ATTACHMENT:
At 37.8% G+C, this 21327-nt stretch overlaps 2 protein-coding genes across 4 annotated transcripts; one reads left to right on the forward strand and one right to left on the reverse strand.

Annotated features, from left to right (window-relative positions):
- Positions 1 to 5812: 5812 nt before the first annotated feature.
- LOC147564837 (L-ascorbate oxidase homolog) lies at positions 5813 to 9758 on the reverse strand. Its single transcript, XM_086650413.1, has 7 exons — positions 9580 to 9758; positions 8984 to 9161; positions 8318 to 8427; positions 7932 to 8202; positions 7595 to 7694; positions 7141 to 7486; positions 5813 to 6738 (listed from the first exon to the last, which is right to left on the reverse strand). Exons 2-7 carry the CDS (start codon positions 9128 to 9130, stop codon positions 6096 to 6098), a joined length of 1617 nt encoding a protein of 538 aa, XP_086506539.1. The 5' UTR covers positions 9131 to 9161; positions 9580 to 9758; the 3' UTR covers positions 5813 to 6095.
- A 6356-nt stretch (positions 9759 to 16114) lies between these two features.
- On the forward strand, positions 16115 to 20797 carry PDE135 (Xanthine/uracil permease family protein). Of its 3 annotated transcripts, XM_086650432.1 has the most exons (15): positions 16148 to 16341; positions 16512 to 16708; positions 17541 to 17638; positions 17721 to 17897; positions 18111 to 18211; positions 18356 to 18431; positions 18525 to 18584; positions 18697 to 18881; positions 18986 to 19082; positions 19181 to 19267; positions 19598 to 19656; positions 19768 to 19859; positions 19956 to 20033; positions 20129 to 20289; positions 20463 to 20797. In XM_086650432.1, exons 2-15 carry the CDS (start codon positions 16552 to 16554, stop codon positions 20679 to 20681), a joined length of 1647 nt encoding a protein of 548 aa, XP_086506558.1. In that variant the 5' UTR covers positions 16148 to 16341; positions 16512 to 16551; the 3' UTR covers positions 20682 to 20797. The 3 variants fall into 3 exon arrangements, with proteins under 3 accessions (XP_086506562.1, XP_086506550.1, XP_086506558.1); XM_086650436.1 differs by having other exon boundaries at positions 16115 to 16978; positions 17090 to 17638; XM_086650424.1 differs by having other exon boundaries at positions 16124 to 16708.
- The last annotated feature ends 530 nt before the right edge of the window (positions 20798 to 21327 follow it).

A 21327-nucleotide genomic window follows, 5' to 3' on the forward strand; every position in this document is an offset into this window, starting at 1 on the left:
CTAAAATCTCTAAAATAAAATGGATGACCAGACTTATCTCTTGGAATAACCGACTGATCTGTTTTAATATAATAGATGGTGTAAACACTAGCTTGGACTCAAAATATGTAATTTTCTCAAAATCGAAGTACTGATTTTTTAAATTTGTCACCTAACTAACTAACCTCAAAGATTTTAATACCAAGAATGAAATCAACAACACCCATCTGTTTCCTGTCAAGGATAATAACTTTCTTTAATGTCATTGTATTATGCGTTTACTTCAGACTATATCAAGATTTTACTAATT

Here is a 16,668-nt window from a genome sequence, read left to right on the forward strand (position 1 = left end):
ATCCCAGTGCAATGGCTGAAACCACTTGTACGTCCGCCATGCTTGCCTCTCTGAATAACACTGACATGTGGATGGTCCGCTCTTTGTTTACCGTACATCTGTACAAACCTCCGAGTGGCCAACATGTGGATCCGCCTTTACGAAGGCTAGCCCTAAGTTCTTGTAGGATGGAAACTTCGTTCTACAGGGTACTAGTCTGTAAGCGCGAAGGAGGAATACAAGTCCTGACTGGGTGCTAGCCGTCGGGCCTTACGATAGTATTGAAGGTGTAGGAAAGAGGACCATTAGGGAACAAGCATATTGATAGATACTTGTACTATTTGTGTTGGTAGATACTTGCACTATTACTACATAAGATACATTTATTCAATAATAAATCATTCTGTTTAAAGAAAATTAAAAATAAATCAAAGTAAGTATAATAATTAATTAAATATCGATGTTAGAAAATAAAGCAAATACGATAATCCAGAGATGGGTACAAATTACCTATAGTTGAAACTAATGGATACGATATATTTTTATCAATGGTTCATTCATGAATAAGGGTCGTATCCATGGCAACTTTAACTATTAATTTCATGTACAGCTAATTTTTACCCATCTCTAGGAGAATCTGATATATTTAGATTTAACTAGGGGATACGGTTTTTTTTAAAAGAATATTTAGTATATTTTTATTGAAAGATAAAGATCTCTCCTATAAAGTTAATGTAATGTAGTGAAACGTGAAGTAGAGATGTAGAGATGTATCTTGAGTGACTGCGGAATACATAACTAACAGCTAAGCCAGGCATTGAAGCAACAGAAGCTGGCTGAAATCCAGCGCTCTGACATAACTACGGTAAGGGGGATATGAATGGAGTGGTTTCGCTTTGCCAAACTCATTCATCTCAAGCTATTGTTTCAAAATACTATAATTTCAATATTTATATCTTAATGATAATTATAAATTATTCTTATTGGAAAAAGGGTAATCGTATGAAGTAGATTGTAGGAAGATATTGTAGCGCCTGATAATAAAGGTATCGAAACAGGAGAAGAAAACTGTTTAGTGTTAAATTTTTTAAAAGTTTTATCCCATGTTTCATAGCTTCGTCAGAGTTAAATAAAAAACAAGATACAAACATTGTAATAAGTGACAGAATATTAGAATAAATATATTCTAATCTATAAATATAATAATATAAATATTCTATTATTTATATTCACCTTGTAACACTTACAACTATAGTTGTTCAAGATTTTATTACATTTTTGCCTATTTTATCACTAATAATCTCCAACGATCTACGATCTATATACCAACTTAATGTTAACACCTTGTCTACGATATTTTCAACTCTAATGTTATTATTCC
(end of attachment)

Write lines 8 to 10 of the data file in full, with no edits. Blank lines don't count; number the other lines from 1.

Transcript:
A 21327-nucleotide genomic window follows, 5' to 3' on the forward strand; every position in this document is an offset into this window, starting at 1 on the left:
CTAAAATCTCTAAAATAAAATGGATGACCAGACTTATCTCTTGGAATAACCGACTGATCTGTTTTAATATAATAGATGGTGTAAACACTAGCTTGGACTCAAAATATGTAATTTTCTCAAAATCGAAGTACTGATTTTTTAAATTTGTCACCTAACTAACTAACCTCAAAGATTTTAATACCAAGAATGAAATCAACAACACCCATCTGTTTCCTGTCAAGGATAATAACTTTCTTTAATGTCATTGTATTATGCGTTTACTTCAGACTATATCAAGATTTTACTAATT

Here is a 16,668-nt window from a genome sequence, read left to right on the forward strand (position 1 = left end):